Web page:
First-degree relatives of individuals with late-onset Alzheimer’s disease (AD) have increased risk for AD, with children of affected parents at an especially high risk.
We aimed to investigate default mode network connectivity, medial temporal cortex volume, and cognition in cognitively healthy (CH) individuals with (FH+) and without (FH-) a family history of AD, alongside amnestic mild cognitive impairment (aMCI) and AD individuals, to determine the context and directionality of dysfunction in at-risk individuals. Our primary hypothesis was that there would be a linear decline (CH FH- > CH FH+ > aMCI > AD) within the risk groups on all measures of AD risk.
We used MRI and fMRI to study cognitively healthy individuals (n = 28) with and without AD family history (FH+ and FH-, respectively), those with aMCI (n = 31) and early-stage AD (n = 25). We tested connectivity within the default mode network, as well as measures of volume and thickness within the medial temporal cortex and selected seed regions.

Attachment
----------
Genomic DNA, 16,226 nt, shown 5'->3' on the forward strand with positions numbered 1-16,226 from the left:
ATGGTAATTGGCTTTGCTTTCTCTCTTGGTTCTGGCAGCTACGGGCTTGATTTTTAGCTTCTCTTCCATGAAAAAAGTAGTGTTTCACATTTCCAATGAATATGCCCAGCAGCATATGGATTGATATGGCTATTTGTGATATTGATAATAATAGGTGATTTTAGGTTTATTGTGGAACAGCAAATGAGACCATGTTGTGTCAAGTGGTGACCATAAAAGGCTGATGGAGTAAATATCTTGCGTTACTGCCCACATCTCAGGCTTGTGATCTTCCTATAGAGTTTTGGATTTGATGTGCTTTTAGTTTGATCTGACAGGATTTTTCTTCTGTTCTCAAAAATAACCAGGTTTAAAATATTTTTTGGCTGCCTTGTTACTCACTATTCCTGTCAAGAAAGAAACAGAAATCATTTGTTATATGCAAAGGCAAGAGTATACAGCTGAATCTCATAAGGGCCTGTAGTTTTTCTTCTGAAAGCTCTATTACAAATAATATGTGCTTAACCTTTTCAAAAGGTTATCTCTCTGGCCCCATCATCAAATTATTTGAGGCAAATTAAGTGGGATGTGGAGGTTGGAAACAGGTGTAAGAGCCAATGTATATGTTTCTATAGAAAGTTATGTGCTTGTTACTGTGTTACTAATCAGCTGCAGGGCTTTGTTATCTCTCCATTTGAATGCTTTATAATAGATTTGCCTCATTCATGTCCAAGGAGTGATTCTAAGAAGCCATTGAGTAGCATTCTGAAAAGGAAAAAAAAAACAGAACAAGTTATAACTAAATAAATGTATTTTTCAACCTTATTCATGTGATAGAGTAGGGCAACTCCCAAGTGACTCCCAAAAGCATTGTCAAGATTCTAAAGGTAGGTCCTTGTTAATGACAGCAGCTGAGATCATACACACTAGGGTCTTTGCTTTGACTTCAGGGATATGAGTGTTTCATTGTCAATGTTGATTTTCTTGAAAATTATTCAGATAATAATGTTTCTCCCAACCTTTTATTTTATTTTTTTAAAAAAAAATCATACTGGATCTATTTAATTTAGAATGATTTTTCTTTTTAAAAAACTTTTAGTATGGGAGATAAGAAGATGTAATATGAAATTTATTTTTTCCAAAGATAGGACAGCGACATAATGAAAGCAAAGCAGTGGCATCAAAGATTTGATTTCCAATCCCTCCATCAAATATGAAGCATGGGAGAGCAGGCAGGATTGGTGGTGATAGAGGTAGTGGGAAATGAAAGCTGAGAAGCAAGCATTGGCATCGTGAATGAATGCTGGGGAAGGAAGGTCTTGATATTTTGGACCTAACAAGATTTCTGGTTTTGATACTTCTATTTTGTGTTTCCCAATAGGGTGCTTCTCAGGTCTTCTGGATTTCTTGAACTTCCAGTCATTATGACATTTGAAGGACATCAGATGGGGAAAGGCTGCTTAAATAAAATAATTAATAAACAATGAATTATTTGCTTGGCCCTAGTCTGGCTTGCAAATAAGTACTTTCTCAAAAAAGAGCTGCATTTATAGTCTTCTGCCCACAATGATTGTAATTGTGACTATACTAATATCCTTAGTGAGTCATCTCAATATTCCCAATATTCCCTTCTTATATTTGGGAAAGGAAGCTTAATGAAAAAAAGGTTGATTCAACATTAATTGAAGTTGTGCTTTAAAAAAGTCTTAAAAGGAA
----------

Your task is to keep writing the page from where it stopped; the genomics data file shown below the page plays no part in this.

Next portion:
As expected, we identified decreased medial temporal cortex volumes in the aMCI and AD groups compared to cognitively healthy groups. We also observed patterns of connectivity across risk groups that suggest a nonlinear relationship of change, such that the FH+ group showed increased connectivity compared to the FH- and AD groups (CH FH+ > CH FH- > aMCI > AD). This pattern emerged primarily in connectivity between the precuneus and frontal regions.
These results add to a growing literature that suggests compensatory brain function in otherwise cognitively healthy individuals with a family history of AD.